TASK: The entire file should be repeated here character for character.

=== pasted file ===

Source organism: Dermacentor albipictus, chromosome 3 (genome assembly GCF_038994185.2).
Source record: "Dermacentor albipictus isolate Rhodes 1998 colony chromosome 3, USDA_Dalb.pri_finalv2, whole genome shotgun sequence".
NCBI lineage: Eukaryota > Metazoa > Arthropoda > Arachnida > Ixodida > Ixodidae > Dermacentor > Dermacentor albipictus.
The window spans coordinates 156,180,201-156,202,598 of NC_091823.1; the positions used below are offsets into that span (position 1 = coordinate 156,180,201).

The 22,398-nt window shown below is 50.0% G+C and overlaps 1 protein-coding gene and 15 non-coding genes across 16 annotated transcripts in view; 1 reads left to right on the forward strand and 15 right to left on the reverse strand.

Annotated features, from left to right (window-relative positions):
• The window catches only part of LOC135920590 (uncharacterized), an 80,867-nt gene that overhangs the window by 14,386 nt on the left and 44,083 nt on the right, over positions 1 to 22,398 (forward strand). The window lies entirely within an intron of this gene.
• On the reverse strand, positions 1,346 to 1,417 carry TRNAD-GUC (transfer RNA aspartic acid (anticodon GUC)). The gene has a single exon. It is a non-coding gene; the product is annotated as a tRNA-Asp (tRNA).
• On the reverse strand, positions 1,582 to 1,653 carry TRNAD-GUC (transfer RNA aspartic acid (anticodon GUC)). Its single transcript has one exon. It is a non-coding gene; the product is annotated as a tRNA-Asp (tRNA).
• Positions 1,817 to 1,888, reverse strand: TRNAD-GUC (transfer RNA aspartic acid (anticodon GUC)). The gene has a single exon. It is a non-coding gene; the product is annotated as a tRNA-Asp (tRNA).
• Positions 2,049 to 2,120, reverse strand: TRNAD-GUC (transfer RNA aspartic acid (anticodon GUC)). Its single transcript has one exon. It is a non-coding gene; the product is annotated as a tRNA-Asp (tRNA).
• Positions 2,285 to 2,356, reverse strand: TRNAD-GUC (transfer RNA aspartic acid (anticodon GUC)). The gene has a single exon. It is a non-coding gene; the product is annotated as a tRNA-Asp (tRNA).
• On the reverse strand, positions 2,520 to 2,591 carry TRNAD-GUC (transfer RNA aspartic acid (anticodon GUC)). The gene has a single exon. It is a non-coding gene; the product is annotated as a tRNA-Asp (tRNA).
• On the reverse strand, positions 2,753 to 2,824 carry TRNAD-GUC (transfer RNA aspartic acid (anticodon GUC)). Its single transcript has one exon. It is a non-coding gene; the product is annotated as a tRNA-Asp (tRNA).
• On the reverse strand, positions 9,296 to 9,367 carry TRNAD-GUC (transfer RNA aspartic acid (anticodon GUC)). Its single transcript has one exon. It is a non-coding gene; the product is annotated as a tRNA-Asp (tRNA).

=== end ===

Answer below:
Source organism: Dermacentor albipictus, chromosome 3 (genome assembly GCF_038994185.2).
Source record: "Dermacentor albipictus isolate Rhodes 1998 colony chromosome 3, USDA_Dalb.pri_finalv2, whole genome shotgun sequence".
NCBI lineage: Eukaryota > Metazoa > Arthropoda > Arachnida > Ixodida > Ixodidae > Dermacentor > Dermacentor albipictus.
The window spans coordinates 156,180,201-156,202,598 of NC_091823.1; the positions used below are offsets into that span (position 1 = coordinate 156,180,201).

The 22,398-nt window shown below is 50.0% G+C and overlaps 1 protein-coding gene and 15 non-coding genes across 16 annotated transcripts in view; 1 reads left to right on the forward strand and 15 right to left on the reverse strand.

Annotated features, from left to right (window-relative positions):
• The window catches only part of LOC135920590 (uncharacterized), an 80,867-nt gene that overhangs the window by 14,386 nt on the left and 44,083 nt on the right, over positions 1 to 22,398 (forward strand). The window lies entirely within an intron of this gene.
• On the reverse strand, positions 1,346 to 1,417 carry TRNAD-GUC (transfer RNA aspartic acid (anticodon GUC)). The gene has a single exon. It is a non-coding gene; the product is annotated as a tRNA-Asp (tRNA).
• On the reverse strand, positions 1,582 to 1,653 carry TRNAD-GUC (transfer RNA aspartic acid (anticodon GUC)). Its single transcript has one exon. It is a non-coding gene; the product is annotated as a tRNA-Asp (tRNA).
• Positions 1,817 to 1,888, reverse strand: TRNAD-GUC (transfer RNA aspartic acid (anticodon GUC)). The gene has a single exon. It is a non-coding gene; the product is annotated as a tRNA-Asp (tRNA).
• Positions 2,049 to 2,120, reverse strand: TRNAD-GUC (transfer RNA aspartic acid (anticodon GUC)). Its single transcript has one exon. It is a non-coding gene; the product is annotated as a tRNA-Asp (tRNA).
• Positions 2,285 to 2,356, reverse strand: TRNAD-GUC (transfer RNA aspartic acid (anticodon GUC)). The gene has a single exon. It is a non-coding gene; the product is annotated as a tRNA-Asp (tRNA).
• On the reverse strand, positions 2,520 to 2,591 carry TRNAD-GUC (transfer RNA aspartic acid (anticodon GUC)). The gene has a single exon. It is a non-coding gene; the product is annotated as a tRNA-Asp (tRNA).
• On the reverse strand, positions 2,753 to 2,824 carry TRNAD-GUC (transfer RNA aspartic acid (anticodon GUC)). Its single transcript has one exon. It is a non-coding gene; the product is annotated as a tRNA-Asp (tRNA).
• On the reverse strand, positions 9,296 to 9,367 carry TRNAD-GUC (transfer RNA aspartic acid (anticodon GUC)). Its single transcript has one exon. It is a non-coding gene; the product is annotated as a tRNA-Asp (tRNA).